Who could have thought that the first email sent on the Internet would soon become a universe of its own in which people can interact freely with each other? The evolution of the Internet, since Web 1.0, consists of static websites and personal sites with very little user interaction or content generation. Then came Web 2.0, commonly referred to as the “Social Web”. User-generated content increased and a community of network users was born. Social media reigns like royalty during this internet age.
Our society is on the verge of a new beginning, Web 3.0, in which a whole new world is being created. People in the tech industry call it the metaverse, and its appearance even prompted Facebook to change its name to “Meta”. There are good points for brands to enter the web, because it can connect with a giant pool of people. Fashion brands, however, have not been receptive to this idea of selling their products online as it could be seen as belittling their brand.
While it is in the brand’s interest to protect their prestige, what these brands are missing out on is another avenue to profits. During the height of the pandemic, luxury brands closed brick-and-mortar stores, which essentially disrupts any brand’s profit flow. For brands that have devoted resources to creating an easy-to-use website where customers can easily make their purchases, it has certainly helped cushion the impact of closed stores.
Investing in the virtual world
Fashion brands are investing in the virtual world, realizing the importance of keeping up with the times and not wanting to lose the first-mover advantage. The recently concluded Metaverse Fashion Week, hosted on the browser-based platform Decentraland, is a testament to a growing interest in digital apparel. According to a Nasdaq report, he cites sources from Morgan Stanley who estimate the virtual fashion market will be valued at $ 55 billion by 2030. This proves to be a profitable venture that can reap long-term benefits as the company becomes more rooted in the metaverse.
The metaverse is a whole new universe waiting to be explored; the potential it holds is enormous. Just like in the real world we would need clothes, our realistic avatars also require clothes as they traverse cyberspace. Digital fashion is not a new concept as it has already appeared in the gaming world as a “skin”. But to take the idea to the next step are the luxury fashion brands, which Balenciaga embodies. The Paris-based fashion house has teamed up with gaming giant Fortnight to create outfits for users’ online characters.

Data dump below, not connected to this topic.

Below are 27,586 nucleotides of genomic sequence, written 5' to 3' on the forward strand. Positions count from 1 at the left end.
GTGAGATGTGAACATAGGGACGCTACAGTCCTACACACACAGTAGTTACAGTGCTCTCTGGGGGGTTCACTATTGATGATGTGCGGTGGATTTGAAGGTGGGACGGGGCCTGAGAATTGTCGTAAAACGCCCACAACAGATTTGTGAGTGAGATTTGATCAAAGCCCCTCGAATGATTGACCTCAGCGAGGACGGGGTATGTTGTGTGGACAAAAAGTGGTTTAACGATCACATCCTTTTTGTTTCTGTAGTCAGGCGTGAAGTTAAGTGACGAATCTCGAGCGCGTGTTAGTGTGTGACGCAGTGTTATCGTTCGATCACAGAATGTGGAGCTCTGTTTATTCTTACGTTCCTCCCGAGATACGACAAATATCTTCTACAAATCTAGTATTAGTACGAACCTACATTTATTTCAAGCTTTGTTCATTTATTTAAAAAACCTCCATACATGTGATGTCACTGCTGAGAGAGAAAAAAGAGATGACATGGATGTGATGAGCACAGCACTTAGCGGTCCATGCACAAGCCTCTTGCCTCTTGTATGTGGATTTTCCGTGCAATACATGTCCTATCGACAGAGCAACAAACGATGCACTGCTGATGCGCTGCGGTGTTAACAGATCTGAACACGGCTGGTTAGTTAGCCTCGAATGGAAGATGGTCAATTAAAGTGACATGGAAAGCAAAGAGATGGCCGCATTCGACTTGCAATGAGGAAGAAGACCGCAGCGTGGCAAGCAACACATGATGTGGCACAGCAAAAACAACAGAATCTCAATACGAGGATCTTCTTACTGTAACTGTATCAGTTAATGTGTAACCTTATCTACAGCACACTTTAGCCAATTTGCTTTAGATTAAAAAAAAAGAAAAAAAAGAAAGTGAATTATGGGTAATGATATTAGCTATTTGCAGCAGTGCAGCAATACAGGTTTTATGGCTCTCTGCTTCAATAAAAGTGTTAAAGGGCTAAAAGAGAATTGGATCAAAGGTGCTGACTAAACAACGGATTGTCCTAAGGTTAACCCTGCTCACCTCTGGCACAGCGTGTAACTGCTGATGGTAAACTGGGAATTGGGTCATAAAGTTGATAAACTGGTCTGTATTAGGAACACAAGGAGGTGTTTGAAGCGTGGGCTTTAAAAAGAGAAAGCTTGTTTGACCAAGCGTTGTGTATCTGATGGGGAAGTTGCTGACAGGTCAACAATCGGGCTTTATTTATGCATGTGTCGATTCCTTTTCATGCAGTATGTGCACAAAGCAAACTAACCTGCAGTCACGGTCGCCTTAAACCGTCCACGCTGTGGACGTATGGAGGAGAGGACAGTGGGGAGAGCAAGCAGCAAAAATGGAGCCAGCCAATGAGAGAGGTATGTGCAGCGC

In addition to creating online clothing that users can virtually wear, fashion brands build their world within the metaverse. Luxury fashion brands like Gucci and Louis Vuitton have already begun to extend their reach into the online world. The former hosted a virtual exhibition in the Roblox online game to celebrate its centennial. Players can explore the universe conceived by Alessandro Michele of Gucci, such as his key models for the brand, and even purchase rare collectibles. From Louis Vuitton, the brand celebrated its 200th anniversary with a mobile game that allows users to search for hidden NFTs from artist Beeple.
Creating a brand universe will support creative branding strategies, enable engaging consumer experiences, and generate excitement among highly sought after consumer groups. Another critical point to note is the creative freedom that brands (especially designers) can achieve is the erasing of the constraints of the physical world. It is said to be less harmful to the environment and help preserve our limited natural resources. Furthermore, brands do not face supply chain problems.
Luxury fashion brands need to consider the opportunity
According to Caroline Rush, CEO of the British Fashion Council, said in an interview with Forbes that around 10-15% of our wardrobes could go digital in the future. This growing market will see even more competitors as our lives become more and more integrated with the virtual world. The youngest cohort in the world are digital natives who feel comfortable spending real money on items that only exist in the digital realm. This consumer group will form a significant portion of the market for years to come.
In a special report of the Fashion business and McKinsey, State of Fashion 2022, the publication highlighted what fashion brands need to do to make it through this highly competitive arena. “Brands will need a strategic mindset and a willingness to develop partnerships and leverage a variety of talent to deliver high-quality content, both internally and through third-party collaborations. In an arena filled with a great deal of hype, it will pay to look for business cases that spark excitement but remain loyal to the brand. “
“To do this, it may be necessary to adopt a new ROI goal, focusing on less measurable benefits such as brand awareness and marketing impact, as well as setting flexible goals that are calibrated on potential, rather than focusing solely on profits. The flexibility it will be critical and brands should remain cautious in using their capital. However, the risks should not deter them from engaging in this rapidly growing digital universe. “
For now, the sky is the limit for fashion brands interested in the metaverse, and as previously mentioned, the world will only integrate more with the online universe. This means that demand for virtual fashion is likely to remain, but currently brands should also be cautious with their metaverse venture at this nascent stage.
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